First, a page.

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For four decades the North Atlantic Treaty Organization kept the peace in Europe. It was an extraordinary achievement of trans-Atlantic cooperation.

Now NATO may be at the end of its useful life. Its credibility, and very likely its raison d'etre, died under Serbian assault on the town of Bihac in Bosnia.The world's most powerful military alliance was committed to forceful action - air attacks - to prevent military assaults on the declared safe area of Bihac. But NATO did nothing while Gen. Ratko Mla-dic, the Bosnian Serb commander, pounded the town with artillery and sent his troops into the supposedly protected zone.

The excuse for NATO's inaction was that its aircraft had not received a go-ahead from the chief of the U.N. force in Bosnia, Lt. Gen. Sir Michael Rose. No longer bothering to conceal his indifference to Serbian aggression, Sir Michael vetoed proposed raids.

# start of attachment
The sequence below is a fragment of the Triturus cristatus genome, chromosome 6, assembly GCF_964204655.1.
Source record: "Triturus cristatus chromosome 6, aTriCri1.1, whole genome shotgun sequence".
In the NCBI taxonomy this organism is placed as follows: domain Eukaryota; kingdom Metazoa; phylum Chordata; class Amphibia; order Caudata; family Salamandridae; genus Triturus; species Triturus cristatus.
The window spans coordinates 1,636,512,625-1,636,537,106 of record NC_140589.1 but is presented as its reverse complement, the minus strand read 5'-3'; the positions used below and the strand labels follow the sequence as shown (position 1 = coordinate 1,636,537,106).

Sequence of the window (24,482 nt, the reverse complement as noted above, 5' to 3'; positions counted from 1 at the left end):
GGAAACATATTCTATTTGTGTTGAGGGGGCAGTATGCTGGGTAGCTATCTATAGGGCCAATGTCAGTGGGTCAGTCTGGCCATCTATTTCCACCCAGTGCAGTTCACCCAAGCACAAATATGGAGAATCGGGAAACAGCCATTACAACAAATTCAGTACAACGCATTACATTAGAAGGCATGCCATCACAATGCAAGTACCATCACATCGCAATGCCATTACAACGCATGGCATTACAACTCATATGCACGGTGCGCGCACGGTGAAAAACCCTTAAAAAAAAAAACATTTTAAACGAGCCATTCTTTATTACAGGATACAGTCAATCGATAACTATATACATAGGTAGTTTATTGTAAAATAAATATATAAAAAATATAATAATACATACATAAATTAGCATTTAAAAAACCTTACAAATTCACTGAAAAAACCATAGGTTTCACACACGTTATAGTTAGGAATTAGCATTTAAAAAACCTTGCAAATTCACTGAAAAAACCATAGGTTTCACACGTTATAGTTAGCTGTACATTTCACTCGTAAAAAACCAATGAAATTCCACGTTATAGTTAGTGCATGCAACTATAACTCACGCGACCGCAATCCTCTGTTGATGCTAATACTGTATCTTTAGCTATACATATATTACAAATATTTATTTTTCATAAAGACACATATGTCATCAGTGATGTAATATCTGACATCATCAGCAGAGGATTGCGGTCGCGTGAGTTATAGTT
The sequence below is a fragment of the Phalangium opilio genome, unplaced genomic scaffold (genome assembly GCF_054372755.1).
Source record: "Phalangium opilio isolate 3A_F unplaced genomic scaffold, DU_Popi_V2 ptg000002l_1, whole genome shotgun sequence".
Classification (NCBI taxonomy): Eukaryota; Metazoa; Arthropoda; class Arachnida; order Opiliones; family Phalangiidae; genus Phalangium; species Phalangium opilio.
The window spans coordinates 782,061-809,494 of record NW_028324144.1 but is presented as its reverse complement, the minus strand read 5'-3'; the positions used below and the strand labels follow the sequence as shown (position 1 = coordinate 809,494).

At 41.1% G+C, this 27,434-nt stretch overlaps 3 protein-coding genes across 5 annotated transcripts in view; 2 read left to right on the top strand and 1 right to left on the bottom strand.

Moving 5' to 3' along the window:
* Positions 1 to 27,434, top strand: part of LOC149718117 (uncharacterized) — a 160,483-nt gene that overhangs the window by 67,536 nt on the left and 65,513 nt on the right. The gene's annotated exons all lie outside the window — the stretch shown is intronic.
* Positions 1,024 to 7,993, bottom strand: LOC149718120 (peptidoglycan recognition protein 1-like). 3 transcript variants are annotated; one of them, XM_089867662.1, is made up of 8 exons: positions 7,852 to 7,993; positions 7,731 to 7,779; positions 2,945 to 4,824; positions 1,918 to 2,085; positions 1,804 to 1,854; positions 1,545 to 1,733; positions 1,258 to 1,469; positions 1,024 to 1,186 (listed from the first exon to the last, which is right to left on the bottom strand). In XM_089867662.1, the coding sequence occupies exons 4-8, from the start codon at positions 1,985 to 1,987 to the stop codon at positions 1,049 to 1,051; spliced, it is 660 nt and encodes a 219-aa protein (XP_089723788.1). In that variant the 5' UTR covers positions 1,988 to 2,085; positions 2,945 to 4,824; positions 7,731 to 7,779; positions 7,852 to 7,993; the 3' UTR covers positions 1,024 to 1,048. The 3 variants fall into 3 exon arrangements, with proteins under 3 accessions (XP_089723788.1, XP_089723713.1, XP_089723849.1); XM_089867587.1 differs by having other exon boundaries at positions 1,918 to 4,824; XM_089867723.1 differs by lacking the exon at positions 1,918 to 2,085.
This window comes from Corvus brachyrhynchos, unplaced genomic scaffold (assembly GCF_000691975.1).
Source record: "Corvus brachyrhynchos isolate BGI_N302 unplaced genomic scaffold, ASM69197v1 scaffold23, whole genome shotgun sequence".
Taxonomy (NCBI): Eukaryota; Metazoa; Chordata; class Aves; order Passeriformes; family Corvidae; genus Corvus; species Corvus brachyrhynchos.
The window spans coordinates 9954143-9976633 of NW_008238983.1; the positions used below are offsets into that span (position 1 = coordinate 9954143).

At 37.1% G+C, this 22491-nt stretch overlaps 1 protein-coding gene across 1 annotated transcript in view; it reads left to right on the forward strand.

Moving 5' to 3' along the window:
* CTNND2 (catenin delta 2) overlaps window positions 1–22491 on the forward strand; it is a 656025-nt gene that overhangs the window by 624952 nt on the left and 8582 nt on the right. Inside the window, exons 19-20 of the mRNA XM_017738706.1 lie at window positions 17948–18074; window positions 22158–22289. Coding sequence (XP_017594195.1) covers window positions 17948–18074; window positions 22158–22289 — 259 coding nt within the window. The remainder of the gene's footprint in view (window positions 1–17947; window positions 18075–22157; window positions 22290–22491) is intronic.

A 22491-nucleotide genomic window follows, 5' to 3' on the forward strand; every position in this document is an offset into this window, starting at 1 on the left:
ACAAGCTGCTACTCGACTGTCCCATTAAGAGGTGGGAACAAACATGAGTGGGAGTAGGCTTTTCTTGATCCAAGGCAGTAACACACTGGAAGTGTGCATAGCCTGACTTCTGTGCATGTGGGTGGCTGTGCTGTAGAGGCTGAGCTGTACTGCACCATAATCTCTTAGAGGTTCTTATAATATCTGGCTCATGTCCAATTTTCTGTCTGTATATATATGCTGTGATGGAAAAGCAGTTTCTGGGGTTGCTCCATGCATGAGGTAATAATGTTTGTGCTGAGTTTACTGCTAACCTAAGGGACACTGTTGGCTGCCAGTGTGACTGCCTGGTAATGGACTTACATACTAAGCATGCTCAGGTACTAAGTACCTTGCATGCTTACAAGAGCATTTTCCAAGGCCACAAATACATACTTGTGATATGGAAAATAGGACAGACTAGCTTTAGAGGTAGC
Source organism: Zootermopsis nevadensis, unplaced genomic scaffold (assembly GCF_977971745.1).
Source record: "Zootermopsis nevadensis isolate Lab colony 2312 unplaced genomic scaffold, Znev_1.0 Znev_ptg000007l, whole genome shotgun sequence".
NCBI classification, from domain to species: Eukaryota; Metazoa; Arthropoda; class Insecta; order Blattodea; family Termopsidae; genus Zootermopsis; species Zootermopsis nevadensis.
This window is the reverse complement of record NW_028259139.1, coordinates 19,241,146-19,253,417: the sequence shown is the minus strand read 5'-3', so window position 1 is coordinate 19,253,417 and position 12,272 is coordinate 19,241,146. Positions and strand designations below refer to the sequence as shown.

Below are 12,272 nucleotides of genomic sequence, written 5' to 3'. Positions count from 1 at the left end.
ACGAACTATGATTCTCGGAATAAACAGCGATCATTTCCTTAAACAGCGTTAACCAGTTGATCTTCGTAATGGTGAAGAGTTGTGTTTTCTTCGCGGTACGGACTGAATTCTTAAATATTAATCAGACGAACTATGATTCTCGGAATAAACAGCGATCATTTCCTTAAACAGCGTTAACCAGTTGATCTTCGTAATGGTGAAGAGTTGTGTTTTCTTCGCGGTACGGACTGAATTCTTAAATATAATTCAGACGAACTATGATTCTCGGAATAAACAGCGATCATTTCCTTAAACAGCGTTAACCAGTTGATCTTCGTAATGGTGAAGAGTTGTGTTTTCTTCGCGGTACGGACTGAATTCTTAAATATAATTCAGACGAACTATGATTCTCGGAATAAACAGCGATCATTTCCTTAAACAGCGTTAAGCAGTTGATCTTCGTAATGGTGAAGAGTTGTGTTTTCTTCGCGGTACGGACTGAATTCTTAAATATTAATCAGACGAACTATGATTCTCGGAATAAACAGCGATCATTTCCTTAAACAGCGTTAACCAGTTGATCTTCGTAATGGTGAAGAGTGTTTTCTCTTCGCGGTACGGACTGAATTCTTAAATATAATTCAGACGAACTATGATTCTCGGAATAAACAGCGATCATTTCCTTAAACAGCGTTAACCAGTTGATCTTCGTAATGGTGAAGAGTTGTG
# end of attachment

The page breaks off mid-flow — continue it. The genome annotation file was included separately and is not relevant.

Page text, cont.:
Many blame the United Nations for NATO's inaction, at Bihac and elsewhere in Bosnia. Sen. Robert Dole, R-Kan., soon to be majority leader, said: "I think the U.N. ought to get off of NATO's back, and let NATO take care of the Serbian aggression in Bosnia."

But that view misses the central political reason for the West's failure in Bosnia: Key members of NATO, Britain and France, did not want to take vigorous action. They went along with NATO decisions to act more forcefully, but with the proviso that any step be subject to veto by the United Nations. And the U.N. force, with its "impartial humanitarian mission" in Bosnia, tended to object every time.

Anthony Lewis

New York Times News Service